Friday, April 15, 2016

Collaboration With Classroom Teachers/Thinking About TAB

Last summer I really thought a lot about my teaching, what I consider good teaching and tried to really reevaluate what I've done/plan on doing.  These are hard conversations to have with yourself, because we all have those lessons. The adorable ones, the favorite ones, the ones that get all the praise and accolades. I'm so scattered sometimes--like, I see something shiny and new and I'm totally distracted by it.  New products? I'm your girl (shamefully, I have a stack of these paints brand new/never used that I just had to have--look at the price of these! WHY haven't I used them?!) Blog post that strikes a cord? I might just jump on doing a similar lesson with no connection to what we've been doing (I made a 59 foot squid with first grade today, but that's a whole other post).  Big idea? I love the idea! Have I done anything with it? Nope.  Nothing, nada.  TAB and choice based? Hmmm, tell me more.  Last summer I read every book I could get my hands on (a most sincere thanks to my local art museum's educator resource center for ordering all those books for me!), and after reading all that and talking to people who are staunch supporters . . . .I just can't.  They're seven or ten or whatever and I think they benefit from some direction and more direct guidance.  All that being said, I just did a collaborative lesson with sixth grade classroom teachers over the subject of refugees.  Students read non-fiction literature in their classrooms over the Holocaust, and we read an article about contemporary artists who make art around modern refugees in my art classroom.  Then I gave the students [nearly] complete choice over what sort of art they'd make and what the message was (I didn't allow regular clay, but they could use air-dry, and I was totally fine with papier mache).  They did some pretty amazing work:

Each student filled out an artist's statement to hang on/with their work, so here are photos of the student work, and close ups of their artist statements (with a typed version in the caption to save you the eye strain):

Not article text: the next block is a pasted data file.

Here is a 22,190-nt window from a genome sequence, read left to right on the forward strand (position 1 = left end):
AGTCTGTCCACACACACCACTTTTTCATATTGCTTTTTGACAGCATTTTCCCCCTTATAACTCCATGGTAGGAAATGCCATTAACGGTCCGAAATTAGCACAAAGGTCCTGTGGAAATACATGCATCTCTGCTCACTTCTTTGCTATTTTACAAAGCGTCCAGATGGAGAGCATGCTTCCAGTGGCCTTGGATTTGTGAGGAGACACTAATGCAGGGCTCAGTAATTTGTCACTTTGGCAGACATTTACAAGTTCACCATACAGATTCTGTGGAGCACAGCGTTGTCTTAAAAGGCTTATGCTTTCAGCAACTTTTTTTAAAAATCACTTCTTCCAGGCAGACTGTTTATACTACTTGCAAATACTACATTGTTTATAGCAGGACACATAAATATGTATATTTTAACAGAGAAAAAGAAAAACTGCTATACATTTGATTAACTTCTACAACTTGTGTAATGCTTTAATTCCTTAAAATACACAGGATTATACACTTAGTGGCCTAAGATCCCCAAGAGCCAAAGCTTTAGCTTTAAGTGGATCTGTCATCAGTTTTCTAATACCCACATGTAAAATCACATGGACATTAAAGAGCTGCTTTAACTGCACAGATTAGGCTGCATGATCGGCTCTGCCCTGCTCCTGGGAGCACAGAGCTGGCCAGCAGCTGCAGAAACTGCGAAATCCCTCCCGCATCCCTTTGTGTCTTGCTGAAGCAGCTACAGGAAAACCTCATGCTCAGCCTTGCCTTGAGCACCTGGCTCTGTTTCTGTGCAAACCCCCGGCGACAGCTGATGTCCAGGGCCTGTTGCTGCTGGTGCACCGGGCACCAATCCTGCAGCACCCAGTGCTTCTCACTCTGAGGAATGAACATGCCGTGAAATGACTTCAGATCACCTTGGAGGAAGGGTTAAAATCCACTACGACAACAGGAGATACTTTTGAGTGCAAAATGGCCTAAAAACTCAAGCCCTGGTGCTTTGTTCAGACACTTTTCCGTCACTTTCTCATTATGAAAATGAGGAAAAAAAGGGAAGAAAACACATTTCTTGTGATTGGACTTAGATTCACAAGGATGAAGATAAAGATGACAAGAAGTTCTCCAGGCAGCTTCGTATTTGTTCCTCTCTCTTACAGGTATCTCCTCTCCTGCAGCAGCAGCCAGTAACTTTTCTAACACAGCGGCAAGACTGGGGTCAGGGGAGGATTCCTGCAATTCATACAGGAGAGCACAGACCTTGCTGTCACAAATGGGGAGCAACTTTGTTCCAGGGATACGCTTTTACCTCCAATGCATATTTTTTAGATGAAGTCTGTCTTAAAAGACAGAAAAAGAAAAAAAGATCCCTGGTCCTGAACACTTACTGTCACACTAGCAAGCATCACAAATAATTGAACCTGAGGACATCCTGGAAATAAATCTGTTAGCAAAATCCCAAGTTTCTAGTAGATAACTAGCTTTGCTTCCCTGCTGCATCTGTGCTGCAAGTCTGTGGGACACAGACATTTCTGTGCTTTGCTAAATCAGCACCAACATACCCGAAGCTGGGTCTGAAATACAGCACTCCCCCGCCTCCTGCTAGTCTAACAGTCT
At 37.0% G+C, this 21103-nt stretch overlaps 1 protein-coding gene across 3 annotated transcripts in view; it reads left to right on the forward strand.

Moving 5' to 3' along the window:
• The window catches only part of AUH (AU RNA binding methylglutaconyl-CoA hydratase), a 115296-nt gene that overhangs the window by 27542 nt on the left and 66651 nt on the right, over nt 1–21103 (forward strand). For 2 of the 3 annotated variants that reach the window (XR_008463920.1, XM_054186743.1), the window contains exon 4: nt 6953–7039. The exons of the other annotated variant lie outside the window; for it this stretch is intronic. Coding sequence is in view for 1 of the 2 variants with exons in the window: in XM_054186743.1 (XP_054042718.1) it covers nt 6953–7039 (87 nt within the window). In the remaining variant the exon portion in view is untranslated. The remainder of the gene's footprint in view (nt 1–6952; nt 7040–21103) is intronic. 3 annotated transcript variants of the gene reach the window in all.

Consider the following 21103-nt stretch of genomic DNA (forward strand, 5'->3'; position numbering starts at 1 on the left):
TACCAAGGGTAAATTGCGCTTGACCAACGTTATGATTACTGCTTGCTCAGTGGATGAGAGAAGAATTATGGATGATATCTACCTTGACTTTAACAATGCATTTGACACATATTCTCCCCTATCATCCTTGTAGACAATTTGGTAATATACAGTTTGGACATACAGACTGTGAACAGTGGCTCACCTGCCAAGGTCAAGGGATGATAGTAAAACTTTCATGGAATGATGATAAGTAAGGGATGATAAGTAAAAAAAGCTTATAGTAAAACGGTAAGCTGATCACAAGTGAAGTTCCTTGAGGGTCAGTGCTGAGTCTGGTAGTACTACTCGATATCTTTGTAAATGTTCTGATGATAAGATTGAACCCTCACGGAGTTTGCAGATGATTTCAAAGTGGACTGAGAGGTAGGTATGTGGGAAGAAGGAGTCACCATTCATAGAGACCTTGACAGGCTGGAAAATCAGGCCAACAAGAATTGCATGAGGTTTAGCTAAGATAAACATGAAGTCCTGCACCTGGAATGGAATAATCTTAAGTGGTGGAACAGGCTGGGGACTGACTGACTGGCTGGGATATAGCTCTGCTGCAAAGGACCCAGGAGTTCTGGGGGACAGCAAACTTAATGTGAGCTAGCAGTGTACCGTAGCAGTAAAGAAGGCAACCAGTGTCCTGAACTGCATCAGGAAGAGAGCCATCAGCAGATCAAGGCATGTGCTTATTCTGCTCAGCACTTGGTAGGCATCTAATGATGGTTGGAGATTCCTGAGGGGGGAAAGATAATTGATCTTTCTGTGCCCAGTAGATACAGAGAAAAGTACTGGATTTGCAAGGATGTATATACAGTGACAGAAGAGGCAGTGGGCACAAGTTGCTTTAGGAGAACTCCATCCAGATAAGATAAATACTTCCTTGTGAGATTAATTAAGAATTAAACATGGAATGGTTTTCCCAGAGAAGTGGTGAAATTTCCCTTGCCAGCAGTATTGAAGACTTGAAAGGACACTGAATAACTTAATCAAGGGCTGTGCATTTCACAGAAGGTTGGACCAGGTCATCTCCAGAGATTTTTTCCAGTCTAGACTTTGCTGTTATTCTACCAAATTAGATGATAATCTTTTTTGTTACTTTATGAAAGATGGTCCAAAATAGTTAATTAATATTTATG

"My project is about refugees and the white figures are people.
I used many different colors, and I don't think the piece of artwork
is for refugees or against them."

"This painting represents the struggle that refugees have
when being forced to leave home."

"it is a symbol of love and freedom"

"This is how most the refugees come into America,
because they don't get anything while traveling."

"I am showing what refugees means and trying to bring awareness."

"it was based on refugees. Some one wanted to
exspress his feeling on refugees."

"I made this to tell people that no matter how
bad things are, always have hope."

"My art work is about a refugee. What inspired
me is looking at other pictures and hearing about
what they are going through."
And some of the 3-D work:

Collaborative piece between three students:
"Albert Einstein was a famous refugee so why not create non other than Albert."

"In nature one of the hardest steps is the first one, Breaking through the egg.
Anyone can do it, you just have to take the first step."

"i chose this because i thought how peaceful origami birds are"

 These will be left up through May and our Leader In Me tour day.  I love the addition of the artist statements, as I think it really engages the viewer more.
For now I'll be over here in a corner, going though new supply catalogs and reading blogs to find new shiny things to totally distract invigorate me!